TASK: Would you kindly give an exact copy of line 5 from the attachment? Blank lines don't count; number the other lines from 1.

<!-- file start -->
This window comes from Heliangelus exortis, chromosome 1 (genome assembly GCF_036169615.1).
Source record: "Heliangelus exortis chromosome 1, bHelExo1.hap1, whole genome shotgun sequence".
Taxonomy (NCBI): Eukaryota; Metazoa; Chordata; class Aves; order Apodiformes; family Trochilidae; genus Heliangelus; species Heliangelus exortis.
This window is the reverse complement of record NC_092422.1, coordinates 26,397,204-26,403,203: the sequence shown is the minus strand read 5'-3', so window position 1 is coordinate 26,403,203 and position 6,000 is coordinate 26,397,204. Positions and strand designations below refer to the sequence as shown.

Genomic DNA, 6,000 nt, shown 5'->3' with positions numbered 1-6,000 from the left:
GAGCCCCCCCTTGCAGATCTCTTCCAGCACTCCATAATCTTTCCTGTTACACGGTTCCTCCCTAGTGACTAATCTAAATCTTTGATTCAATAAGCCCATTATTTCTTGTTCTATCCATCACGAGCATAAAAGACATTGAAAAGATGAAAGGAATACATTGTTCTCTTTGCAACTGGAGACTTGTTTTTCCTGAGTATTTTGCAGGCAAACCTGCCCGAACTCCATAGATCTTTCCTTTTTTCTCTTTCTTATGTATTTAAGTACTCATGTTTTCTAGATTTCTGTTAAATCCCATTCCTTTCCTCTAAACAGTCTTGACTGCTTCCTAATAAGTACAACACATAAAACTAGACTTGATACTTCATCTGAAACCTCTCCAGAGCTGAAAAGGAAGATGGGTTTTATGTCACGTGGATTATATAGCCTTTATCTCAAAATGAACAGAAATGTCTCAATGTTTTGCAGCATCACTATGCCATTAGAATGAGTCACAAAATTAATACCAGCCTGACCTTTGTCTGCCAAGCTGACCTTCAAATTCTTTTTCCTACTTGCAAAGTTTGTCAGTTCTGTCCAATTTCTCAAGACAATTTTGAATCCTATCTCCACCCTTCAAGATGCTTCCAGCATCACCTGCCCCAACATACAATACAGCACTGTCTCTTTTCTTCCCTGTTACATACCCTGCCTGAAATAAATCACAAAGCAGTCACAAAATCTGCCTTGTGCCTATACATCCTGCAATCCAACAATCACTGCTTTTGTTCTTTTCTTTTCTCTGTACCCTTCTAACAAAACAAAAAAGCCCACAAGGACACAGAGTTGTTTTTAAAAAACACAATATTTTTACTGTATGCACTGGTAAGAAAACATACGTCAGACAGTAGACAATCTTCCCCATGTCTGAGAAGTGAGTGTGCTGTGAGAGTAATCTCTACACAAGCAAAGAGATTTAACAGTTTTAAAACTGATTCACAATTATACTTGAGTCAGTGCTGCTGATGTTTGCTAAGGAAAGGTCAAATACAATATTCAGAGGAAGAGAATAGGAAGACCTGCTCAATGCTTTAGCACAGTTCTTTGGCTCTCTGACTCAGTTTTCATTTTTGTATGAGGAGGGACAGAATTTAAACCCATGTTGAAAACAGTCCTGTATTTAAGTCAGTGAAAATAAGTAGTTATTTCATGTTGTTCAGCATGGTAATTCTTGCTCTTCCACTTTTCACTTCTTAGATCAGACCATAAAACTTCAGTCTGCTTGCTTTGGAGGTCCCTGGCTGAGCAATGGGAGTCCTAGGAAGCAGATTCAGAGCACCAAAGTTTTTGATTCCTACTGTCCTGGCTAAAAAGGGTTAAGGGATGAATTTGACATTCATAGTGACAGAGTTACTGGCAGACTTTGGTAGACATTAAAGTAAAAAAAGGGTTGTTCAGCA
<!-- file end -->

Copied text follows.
Genomic DNA, 6,000 nt, shown 5'->3' with positions numbered 1-6,000 from the left: